Only the Good Die Young by Douglas Trueman

Rebecca Lockhart moved to Vancouver to start a new life. What she found felt more like the end.

Raised with Victorian values and classically trained as a pianist, seventeen-year-old Rebecca takes solace in the prose of Jane Austen and the music of Debussy. But when a virtuoso guitar player exposes her to the free spirit of rock and roll, Rebecca's outlook on the world begins to change. She dares to take risks her old self couldn't imagine.

Hallway rumors of her new behavior reach the high school office, and Rebecca comes face-to-face with the vice-principal - Catherine Lockhart, her mother. Desperate to remain in mom's good graces, she lies. Before she can blink, Rebecca is caught in a web of deceit that envelopes her entire life. If she reveals the truth, she and her mother will have to face an unspeakable secret from their past. If she doesn't, a fellow student could be sentenced to prison.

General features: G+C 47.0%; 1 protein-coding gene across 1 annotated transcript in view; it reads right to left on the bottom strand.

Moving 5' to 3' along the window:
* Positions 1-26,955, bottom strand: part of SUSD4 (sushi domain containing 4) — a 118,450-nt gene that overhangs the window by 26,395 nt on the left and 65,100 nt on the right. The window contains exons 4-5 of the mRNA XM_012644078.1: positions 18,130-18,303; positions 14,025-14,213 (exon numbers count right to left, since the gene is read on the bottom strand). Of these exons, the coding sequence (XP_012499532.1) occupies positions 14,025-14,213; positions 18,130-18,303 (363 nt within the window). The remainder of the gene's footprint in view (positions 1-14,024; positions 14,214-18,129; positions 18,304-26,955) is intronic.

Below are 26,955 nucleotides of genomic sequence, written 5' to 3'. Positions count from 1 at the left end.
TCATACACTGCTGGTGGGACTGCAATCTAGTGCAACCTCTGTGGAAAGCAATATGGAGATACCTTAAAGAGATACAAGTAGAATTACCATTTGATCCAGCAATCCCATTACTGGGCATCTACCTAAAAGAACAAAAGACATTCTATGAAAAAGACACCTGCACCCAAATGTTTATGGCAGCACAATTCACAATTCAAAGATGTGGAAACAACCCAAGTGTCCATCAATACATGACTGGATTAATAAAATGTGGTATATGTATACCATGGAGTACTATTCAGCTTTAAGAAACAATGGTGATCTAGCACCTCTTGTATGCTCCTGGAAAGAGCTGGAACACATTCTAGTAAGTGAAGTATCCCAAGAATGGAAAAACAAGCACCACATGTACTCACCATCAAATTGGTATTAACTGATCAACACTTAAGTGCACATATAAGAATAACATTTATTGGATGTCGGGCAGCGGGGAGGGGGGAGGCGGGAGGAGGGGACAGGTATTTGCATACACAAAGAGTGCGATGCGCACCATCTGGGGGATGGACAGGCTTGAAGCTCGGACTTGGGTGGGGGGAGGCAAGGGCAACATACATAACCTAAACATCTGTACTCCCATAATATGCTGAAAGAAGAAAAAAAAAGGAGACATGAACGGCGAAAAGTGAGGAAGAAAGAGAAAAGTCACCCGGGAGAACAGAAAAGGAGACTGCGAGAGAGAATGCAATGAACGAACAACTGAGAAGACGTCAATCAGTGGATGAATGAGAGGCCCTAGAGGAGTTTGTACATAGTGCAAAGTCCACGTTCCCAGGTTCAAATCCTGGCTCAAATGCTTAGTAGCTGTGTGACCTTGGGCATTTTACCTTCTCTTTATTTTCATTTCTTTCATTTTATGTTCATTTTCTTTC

Only the Good Die Young is a coming-of-age story for the teenager in all of us, laced with the dry, deadpan humor of a shy girl struggling to find her way.

- 5 Star review:

In Only the Good Die Young, Douglas Trueman displays a remarkable insight into the teenage girl's inner monologue. With acerbic wit and sensitivity, he examines the high school experience through the eyes of a unique outsider. His Rebecca Lockhart comes from an old-fashioned household that values sophistication and academics over pop culture and popularity. Thus, she is unaware of many of the trends and tropes the average teenager navigates on a minute to minute basis, making her vulnerable to any attention from her peers. Trueman deftly portrays her experience as panic and lies spiral out of control. Since Rebecca is a musician, Trueman also successfully weaves musical interludes and metaphors in a most descriptive and detailed manner. Fans of coming-of-age stories won't be disappointed in this mature and entertaining read.